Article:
By Claire Ottaviano
A BID to demolish a home on Fauntleroy Street in Guildford to build a childcare centre failed to gain the support of City of Swan staff and council last week.
Council unanimously supported staff’s recommendation to refuse the application because the proposed 18 onsite car parking bays was five fewer than required under the City’s local planning policy.
Staff said subsequent parking on Fauntleroy Street would likely be to the detriment of the road and the convenience of local residents.
In a written deputation, the property owner and architect urged council to consider an option to approve the application subject to conditions.
“In preparing our proposal we sought to retain as much of the mature vegetation, seeing this as a positive to the street scape but also the environment at large,” Meyer Shircore Architects’ Gianni Da Rui said.
“The retention of these trees meant the car parking layout was inefficient and made it difficult to provide the required number of parking bays for the children and staff numbers anticipated.”
Recognising that the parking shortfall was of concern and the reason for refusal, Mr Da Rui said the centre could reduce its numbers from 75 places to 72 places and remove three 20 to 25m high red gum trees from the car park and replace them with three more bays.
The reduction in places would also result in the loss of one staff member bringing the total number of required bays to 22 and a provision of 21 car bays, resulting in a shortfall of one.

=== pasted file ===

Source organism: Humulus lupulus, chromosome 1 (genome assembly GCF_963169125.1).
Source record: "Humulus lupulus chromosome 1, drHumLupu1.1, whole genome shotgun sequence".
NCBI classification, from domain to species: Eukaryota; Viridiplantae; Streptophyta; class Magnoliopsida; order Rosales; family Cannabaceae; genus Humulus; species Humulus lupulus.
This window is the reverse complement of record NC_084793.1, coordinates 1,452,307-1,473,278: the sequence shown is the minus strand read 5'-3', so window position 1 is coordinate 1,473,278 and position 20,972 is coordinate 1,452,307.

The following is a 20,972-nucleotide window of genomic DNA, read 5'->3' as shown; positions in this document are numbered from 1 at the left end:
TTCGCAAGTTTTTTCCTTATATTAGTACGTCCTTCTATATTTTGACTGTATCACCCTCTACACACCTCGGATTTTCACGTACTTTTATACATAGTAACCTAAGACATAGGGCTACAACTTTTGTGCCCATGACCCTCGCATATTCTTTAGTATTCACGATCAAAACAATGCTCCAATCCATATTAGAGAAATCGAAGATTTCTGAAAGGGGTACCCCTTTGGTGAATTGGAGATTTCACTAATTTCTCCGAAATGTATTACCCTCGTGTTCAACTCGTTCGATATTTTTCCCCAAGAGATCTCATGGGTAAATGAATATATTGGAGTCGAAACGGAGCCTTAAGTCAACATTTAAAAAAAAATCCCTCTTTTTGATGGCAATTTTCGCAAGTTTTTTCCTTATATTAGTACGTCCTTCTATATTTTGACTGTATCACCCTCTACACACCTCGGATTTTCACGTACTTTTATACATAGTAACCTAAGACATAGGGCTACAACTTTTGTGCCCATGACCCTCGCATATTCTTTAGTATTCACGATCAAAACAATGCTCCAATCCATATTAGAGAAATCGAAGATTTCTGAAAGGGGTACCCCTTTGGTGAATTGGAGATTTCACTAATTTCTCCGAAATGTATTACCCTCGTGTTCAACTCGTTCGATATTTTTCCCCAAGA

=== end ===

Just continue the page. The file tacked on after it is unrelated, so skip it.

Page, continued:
“This is a solution we have been avoiding but at this critical point not being able to hold this difficult approval much longer, we would like to propose this as a solution to the council and as a condition in the approval,” property owner Javier Heraso said.
Two deputations were made in support of staff’s recommendation to refuse.
Residents Peter and Jude Smyth, who presented council with a 141-signature petition objecting to the childcare centre in December, said they were happy with the result.
“I applaud the council decision as for so many reasons the childcare centre was unsuitable for that location,” Mr Smyth said.
“The health impacts of aircraft noise on developing children cannot be dismissed and until people have experienced the traffic conditions in the area at peak times, they have no idea of the difficulties faced.
“Removing mature trees would ruin the streetscape of what is supposed to be a protected heritage suburb and there should be no more commercial facilities allowed in a residential area already under enormous pressure due to the expansion of St Judes.”